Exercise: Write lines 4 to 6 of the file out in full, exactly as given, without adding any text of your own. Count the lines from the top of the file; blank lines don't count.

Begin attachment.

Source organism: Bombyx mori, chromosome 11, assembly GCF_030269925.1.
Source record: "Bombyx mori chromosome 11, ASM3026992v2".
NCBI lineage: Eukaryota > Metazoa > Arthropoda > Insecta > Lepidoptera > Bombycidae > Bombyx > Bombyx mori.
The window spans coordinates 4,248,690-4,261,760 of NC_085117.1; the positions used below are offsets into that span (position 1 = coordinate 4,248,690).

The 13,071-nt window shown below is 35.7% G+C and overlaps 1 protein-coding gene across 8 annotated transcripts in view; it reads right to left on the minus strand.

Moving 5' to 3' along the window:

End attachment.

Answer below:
The window spans coordinates 4,248,690-4,261,760 of NC_085117.1; the positions used below are offsets into that span (position 1 = coordinate 4,248,690).

The 13,071-nt window shown below is 35.7% G+C and overlaps 1 protein-coding gene across 8 annotated transcripts in view; it reads right to left on the minus strand.

Moving 5' to 3' along the window: